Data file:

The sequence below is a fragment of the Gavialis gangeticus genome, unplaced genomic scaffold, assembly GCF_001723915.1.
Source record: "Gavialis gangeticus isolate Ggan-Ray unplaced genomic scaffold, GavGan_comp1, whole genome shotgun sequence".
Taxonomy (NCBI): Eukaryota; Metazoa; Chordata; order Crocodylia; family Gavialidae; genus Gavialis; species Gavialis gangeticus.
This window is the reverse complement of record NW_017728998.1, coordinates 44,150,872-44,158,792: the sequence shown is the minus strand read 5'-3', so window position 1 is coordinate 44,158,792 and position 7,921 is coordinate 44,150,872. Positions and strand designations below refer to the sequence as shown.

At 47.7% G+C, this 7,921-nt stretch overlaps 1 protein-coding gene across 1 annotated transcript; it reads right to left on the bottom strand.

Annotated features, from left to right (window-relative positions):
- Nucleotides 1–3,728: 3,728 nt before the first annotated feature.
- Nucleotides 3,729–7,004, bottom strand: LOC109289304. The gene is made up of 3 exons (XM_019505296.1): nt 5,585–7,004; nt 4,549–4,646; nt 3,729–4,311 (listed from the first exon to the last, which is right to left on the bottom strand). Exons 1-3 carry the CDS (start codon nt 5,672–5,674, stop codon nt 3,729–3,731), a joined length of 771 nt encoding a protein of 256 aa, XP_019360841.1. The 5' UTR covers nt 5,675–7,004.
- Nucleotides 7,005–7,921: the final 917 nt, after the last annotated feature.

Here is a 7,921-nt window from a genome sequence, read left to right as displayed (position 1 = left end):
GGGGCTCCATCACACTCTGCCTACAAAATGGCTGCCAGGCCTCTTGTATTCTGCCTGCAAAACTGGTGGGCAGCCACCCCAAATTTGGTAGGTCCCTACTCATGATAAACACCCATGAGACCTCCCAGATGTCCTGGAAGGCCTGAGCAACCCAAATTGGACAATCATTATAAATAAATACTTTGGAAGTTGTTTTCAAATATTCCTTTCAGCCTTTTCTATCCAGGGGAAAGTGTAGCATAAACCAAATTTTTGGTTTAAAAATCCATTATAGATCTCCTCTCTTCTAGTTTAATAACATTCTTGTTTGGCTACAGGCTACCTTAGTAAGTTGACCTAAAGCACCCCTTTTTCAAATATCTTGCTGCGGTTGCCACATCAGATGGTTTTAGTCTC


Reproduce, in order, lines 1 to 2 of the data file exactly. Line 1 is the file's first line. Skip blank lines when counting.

The sequence below is a fragment of the Gavialis gangeticus genome, unplaced genomic scaffold, assembly GCF_001723915.1.
Source record: "Gavialis gangeticus isolate Ggan-Ray unplaced genomic scaffold, GavGan_comp1, whole genome shotgun sequence".